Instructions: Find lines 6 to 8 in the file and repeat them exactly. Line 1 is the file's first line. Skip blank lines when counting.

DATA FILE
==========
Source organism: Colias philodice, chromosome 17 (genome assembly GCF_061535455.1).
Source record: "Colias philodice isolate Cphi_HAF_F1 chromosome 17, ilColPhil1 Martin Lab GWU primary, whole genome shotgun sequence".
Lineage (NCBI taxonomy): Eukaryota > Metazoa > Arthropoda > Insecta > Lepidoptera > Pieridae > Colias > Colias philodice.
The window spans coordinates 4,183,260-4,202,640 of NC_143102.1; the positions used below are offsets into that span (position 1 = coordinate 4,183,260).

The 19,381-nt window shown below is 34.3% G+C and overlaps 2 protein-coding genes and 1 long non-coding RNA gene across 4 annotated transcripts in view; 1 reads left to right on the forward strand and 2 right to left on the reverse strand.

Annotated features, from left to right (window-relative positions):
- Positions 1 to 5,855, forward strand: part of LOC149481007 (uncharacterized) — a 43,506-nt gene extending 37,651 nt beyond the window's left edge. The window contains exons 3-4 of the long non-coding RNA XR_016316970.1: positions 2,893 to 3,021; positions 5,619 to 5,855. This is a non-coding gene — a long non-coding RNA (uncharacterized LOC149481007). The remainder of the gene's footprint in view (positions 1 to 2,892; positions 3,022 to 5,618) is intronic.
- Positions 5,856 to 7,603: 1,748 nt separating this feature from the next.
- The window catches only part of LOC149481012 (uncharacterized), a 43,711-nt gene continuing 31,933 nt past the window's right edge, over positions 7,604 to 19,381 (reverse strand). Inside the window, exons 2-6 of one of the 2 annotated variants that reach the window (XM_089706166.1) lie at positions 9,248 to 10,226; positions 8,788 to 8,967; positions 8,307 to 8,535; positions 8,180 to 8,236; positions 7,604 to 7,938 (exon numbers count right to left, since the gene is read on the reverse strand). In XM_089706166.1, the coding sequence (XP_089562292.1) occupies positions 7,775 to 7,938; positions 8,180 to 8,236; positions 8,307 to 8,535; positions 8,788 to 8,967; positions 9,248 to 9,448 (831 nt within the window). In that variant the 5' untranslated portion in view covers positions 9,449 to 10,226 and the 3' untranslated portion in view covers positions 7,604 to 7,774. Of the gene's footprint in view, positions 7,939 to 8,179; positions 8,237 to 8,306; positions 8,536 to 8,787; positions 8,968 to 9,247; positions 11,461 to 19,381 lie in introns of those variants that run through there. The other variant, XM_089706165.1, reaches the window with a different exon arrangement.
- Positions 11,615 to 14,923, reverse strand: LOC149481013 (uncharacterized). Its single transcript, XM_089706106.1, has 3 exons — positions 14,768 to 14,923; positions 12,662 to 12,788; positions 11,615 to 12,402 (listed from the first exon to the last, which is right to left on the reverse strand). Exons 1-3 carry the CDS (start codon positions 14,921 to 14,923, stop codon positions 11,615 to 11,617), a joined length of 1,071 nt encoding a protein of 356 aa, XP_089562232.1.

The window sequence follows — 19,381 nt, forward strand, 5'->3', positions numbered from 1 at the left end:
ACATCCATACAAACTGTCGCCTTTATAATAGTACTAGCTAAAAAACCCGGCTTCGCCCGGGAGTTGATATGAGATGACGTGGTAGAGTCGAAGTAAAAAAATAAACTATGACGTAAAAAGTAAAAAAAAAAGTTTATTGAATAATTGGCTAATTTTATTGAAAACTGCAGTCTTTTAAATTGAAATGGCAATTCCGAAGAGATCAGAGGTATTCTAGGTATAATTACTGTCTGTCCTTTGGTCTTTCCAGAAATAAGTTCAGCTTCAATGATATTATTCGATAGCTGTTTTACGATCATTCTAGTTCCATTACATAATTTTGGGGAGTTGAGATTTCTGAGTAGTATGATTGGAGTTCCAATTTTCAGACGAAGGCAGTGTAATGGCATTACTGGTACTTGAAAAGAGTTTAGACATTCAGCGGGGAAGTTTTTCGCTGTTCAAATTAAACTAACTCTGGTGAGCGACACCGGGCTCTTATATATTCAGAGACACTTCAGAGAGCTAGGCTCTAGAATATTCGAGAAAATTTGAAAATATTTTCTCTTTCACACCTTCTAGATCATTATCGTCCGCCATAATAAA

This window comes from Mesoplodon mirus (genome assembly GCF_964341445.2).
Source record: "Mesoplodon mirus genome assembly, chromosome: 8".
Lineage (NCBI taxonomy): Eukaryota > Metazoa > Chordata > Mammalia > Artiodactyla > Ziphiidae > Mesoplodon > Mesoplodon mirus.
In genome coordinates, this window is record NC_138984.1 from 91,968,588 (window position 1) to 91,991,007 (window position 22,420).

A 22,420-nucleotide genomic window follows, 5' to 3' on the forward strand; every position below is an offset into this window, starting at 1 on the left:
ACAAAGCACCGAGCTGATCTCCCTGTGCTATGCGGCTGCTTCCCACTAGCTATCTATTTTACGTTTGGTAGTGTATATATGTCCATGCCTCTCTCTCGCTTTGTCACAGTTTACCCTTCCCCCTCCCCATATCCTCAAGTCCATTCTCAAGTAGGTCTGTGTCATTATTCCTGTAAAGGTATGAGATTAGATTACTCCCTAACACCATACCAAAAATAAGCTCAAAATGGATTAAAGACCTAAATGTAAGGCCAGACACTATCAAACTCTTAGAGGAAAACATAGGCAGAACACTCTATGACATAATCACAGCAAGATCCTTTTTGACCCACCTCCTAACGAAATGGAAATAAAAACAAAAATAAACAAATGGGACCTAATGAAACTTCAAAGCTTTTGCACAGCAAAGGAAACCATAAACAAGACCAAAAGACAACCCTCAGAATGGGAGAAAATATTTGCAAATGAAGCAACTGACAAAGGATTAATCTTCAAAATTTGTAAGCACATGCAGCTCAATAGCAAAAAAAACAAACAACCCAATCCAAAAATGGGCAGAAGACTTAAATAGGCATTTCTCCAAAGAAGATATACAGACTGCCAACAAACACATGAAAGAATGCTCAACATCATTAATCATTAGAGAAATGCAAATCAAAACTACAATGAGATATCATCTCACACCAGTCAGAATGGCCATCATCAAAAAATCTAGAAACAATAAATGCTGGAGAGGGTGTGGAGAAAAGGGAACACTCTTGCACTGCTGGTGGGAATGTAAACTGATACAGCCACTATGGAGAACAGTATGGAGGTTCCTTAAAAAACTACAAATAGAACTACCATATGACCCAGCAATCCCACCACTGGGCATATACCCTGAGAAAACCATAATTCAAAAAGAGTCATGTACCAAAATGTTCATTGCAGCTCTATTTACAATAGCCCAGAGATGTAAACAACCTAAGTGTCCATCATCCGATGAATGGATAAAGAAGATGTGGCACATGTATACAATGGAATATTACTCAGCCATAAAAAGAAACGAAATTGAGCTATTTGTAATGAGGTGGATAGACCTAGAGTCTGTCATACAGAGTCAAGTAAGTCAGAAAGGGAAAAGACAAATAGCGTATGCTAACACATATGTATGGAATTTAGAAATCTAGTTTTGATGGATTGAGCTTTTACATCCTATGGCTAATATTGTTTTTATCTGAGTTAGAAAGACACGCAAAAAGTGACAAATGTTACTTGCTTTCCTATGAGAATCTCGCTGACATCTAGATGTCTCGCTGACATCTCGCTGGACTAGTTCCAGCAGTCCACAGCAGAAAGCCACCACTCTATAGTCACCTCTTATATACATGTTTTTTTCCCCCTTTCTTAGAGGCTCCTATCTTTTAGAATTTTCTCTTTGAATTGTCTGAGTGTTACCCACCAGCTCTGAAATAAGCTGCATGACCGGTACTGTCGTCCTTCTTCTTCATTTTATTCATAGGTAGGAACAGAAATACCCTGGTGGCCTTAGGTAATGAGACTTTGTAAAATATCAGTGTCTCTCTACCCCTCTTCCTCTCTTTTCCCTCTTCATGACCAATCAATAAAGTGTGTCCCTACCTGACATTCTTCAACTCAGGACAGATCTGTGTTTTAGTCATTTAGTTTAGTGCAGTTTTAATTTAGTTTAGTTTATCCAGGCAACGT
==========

Annotated features, from left to right (window-relative positions):
- Positions 1 to 5,855, forward strand: part of LOC149481007 (uncharacterized) — a 43,506-nt gene extending 37,651 nt beyond the window's left edge. The window contains exons 3-4 of the long non-coding RNA XR_016316970.1: positions 2,893 to 3,021; positions 5,619 to 5,855. This is a non-coding gene — a long non-coding RNA (uncharacterized LOC149481007). The remainder of the gene's footprint in view (positions 1 to 2,892; positions 3,022 to 5,618) is intronic.
- Positions 5,856 to 7,603: 1,748 nt separating this feature from the next.